Long durations of stress can impact fertility during menstruation, ovulation, implantation, and placental development. No stage is safe from too much stress. In one study looking at levels of cortisol and alpha-amylase (two known biomarkers of stress) the morning after a menstrual cycle, researchers found that women who had high alpha-amylase levels in their saliva were 29% less likely to get pregnant each month than women with lower levels (16).
Pregnant moms who experience stress are more likely to get sick because their immune system reacts to it (17). Both stress and infection can further impact the immune system during pregnancy (18, 19). Likewise, higher stress hormones can impact labor and contractions (20).
Recent studies suggest that managing mom’s stress can have benefits that span generations, including:
There’s no magic formula for the right amount of sleep. Still, there are a few simple lifestyle modifications that you can implement to optimize & manage stress during preconception, pregnancy, and postpartum.
Blue light from electronics suppresses melatonin, a hormone that helps control the sleep-wake cycle and is necessary to support egg quality, healthy menstrual cycles, and progesterone production. Limit blue light exposure using blue blockers, orange filters, or glasses, OR stop scrolling. :) We’re all guilty.
Numerous studies have shown that relaxation techniques can effectively calm the nervous system. Progressive Muscle Relaxation (PMR) is a deep relaxation technique that promotes relaxation and better manages stress. The simple practice involves tensing or tightening one muscle group at a time, holding it, and releasing the tension. Box breathing is another technique used to focus on slow, deep breaths, which arouses the parasympathetic system, producing a calming effect in both the mind and the body.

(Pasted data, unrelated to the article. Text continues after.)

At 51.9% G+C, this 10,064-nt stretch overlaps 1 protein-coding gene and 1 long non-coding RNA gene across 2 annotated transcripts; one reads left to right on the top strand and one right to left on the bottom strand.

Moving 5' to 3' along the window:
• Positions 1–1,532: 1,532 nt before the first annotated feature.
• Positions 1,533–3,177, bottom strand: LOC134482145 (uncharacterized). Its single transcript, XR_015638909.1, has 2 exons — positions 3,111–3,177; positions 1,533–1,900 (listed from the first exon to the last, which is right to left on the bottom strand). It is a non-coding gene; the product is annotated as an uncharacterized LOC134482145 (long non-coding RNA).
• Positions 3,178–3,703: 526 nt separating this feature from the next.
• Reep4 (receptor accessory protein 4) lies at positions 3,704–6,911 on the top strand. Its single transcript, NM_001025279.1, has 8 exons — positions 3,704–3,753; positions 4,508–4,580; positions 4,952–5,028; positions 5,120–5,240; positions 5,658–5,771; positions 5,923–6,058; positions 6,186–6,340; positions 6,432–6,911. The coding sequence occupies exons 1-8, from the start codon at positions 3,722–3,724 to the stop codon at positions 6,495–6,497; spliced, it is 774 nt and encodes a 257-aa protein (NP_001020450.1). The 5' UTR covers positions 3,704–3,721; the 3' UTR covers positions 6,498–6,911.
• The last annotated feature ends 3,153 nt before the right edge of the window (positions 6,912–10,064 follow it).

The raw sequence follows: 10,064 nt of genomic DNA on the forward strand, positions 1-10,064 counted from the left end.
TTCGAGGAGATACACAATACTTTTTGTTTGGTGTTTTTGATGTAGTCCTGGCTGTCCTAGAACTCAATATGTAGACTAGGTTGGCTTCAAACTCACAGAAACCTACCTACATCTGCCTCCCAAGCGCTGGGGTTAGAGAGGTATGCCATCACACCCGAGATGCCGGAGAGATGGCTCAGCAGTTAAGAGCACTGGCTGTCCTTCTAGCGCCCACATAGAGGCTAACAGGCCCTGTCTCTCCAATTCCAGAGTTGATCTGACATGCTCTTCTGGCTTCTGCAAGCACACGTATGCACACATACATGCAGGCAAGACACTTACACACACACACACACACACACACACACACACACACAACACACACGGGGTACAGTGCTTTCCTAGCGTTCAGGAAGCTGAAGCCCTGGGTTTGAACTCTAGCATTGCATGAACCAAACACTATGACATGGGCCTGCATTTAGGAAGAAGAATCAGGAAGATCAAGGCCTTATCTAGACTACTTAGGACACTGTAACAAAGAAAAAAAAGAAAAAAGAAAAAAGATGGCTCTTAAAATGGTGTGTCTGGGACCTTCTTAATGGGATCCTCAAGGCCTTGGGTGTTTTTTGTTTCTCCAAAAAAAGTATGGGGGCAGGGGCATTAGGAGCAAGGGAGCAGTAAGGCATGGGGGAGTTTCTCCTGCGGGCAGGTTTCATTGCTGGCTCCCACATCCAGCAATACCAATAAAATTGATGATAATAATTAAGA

Getting enough movement is vital for fertility. However, too much exercise can activate the stress response system. Exercising at a moderate intensity is ideal and pairs well with restorative exercise types of movement like yoga and pilates.
FullWell’s Nourished Nerves Calming Tonic formula supports the life-changing adjustments that growing and caring for a new baby brings. I formulated Nourished Nerves especially for women before, during, and after pregnancy, bridging science and nature with my training as a Registered Dietitian and herbalist. Nourished Nerves blends broad-spectrum herbs to soothe your nervous system and encourage a sound night's sleep when you need it the most. Ideal for those looking for natural solutions, this organic, botanical-based supplement is easy to incorporate into your routine and uses only five high-quality natural herbs.
Organic Chamomile (Matricaria recutita) is a gentle yet powerful nervine often used to ease tension and invite sleep. Chamomile contains apigenin, an antioxidant that binds to receptors in the brain that may help relax muscles and support healthy and restful sleep. Because of its mild yet sunny disposition, chamomile combined with ginger and lemon balm is also good at nourishing healthy digestion.*
Organic Lemon Balm (Melissa officinalis) is a gentle and calming herb that helps support the nervous system. A member of the mint family, it has been used for centuries to support cognitive function, with recent clinical studies suggesting it may support mood and general well-being.
Organic Linden (Tilia spp.) is one of the most gentle nervines and is valued for its sedative properties, which can help encourage sleep, support mood, and an overall sense of calm. Studies show that it promotes relaxation by mimicking the activity of gamma-aminobutyric acid (GABA), a neurotransmitter that boosts mood and relaxes the nervous system.
Organic Milky Oat Tops (Avena sativa) are harvested from the same plant that produces oatmeal. This nervine nourishes the nervous system and helps maintain the myelin sheath that covers our nerve fibers.* Milky Oat Tops are also exceptionally rich in silica, calcium, chromium, and magnesium.
Organic Ginger (Zingiber officinale) supports digestion but is also a versatile herb that warms and supports circulation. Ginger's anti-inflammatory properties help support brain health and function, which includes increasing blood flow to the brain and supporting normal vagus nerve function.